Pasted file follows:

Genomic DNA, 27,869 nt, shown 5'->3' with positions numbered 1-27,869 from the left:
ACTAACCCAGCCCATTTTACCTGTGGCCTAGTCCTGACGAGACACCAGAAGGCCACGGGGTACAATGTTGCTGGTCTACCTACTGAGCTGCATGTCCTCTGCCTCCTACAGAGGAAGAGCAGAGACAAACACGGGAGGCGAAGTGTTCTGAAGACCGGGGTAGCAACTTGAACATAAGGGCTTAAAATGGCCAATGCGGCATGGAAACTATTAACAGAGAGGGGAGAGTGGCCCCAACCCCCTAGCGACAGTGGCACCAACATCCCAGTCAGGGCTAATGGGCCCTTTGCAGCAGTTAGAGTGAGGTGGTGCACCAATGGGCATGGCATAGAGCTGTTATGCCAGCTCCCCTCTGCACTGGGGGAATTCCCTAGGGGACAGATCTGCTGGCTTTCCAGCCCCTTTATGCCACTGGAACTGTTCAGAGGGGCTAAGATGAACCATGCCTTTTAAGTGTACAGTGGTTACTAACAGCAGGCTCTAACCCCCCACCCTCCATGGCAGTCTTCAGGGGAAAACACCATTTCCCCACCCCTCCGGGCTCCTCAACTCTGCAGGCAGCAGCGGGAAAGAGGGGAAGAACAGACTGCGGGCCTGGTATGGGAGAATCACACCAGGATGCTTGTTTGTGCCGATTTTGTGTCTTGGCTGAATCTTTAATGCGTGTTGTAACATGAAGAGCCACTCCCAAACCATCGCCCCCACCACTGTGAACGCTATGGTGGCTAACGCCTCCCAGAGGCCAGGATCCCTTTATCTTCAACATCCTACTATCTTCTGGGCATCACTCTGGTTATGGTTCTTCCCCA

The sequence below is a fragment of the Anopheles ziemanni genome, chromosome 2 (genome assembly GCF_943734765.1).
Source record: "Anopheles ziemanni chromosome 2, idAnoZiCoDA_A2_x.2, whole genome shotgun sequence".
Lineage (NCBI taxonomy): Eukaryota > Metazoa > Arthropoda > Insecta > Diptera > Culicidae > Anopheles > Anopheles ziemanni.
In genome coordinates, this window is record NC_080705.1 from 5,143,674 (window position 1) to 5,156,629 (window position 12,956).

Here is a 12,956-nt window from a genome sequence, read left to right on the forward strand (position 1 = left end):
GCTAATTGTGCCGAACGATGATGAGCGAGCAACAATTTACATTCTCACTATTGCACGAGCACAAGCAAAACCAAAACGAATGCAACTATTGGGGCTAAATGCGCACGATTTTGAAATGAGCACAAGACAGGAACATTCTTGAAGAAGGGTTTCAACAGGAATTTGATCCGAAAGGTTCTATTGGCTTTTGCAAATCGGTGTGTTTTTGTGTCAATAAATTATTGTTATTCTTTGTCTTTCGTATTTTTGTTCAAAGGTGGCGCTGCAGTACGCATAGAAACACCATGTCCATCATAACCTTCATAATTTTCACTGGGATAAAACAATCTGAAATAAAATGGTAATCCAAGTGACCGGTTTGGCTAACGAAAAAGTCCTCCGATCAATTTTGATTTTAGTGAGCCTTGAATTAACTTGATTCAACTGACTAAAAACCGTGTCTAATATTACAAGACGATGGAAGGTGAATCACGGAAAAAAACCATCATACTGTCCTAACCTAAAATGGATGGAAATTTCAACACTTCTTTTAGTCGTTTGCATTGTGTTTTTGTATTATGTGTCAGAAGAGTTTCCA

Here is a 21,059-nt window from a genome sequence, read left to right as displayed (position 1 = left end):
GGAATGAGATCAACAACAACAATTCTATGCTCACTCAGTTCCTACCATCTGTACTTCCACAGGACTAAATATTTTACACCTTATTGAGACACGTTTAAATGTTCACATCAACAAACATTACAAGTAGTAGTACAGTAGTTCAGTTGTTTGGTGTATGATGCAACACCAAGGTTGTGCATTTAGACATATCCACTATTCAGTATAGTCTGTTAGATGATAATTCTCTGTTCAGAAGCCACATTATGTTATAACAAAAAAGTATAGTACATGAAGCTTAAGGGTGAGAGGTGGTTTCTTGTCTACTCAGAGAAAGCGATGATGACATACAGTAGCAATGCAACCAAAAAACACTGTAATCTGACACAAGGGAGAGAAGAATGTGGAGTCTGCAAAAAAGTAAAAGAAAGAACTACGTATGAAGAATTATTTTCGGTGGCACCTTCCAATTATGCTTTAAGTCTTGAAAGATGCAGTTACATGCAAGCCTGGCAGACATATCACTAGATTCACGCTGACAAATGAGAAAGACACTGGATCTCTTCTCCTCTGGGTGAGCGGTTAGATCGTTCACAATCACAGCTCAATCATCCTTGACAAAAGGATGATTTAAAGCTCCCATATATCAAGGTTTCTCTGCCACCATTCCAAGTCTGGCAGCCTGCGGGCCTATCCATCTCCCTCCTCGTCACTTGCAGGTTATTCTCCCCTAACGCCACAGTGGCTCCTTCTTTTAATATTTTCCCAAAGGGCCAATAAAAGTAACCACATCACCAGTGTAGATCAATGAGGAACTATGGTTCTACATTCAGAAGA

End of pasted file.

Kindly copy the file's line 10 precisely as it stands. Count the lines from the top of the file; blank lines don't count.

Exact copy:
GGAATGAGATCAACAACAACAATTCTATGCTCACTCAGTTCCTACCATCTGTACTTCCACAGGACTAAATATTTTACACCTTATTGAGACACGTTTAAATGTTCACATCAACAAACATTACAAGTAGTAGTACAGTAGTTCAGTTGTTTGGTGTATGATGCAACACCAAGGTTGTGCATTTAGACATATCCACTATTCAGTATAGTCTGTTAGATGATAATTCTCTGTTCAGAAGCCACATTATGTTATAACAAAAAAGTATAGTACATGAAGCTTAAGGGTGAGAGGTGGTTTCTTGTCTACTCAGAGAAAGCGATGATGACATACAGTAGCAATGCAACCAAAAAACACTGTAATCTGACACAAGGGAGAGAAGAATGTGGAGTCTGCAAAAAAGTAAAAGAAAGAACTACGTATGAAGAATTATTTTCGGTGGCACCTTCCAATTATGCTTTAAGTCTTGAAAGATGCAGTTACATGCAAGCCTGGCAGACATATCACTAGATTCACGCTGACAAATGAGAAAGACACTGGATCTCTTCTCCTCTGGGTGAGCGGTTAGATCGTTCACAATCACAGCTCAATCATCCTTGACAAAAGGATGATTTAAAGCTCCCATATATCAAGGTTTCTCTGCCACCATTCCAAGTCTGGCAGCCTGCGGGCCTATCCATCTCCCTCCTCGTCACTTGCAGGTTATTCTCCCCTAACGCCACAGTGGCTCCTTCTTTTAATATTTTCCCAAAGGGCCAATAAAAGTAACCACATCACCAGTGTAGATCAATGAGGAACTATGGTTCTACATTCAGAAGA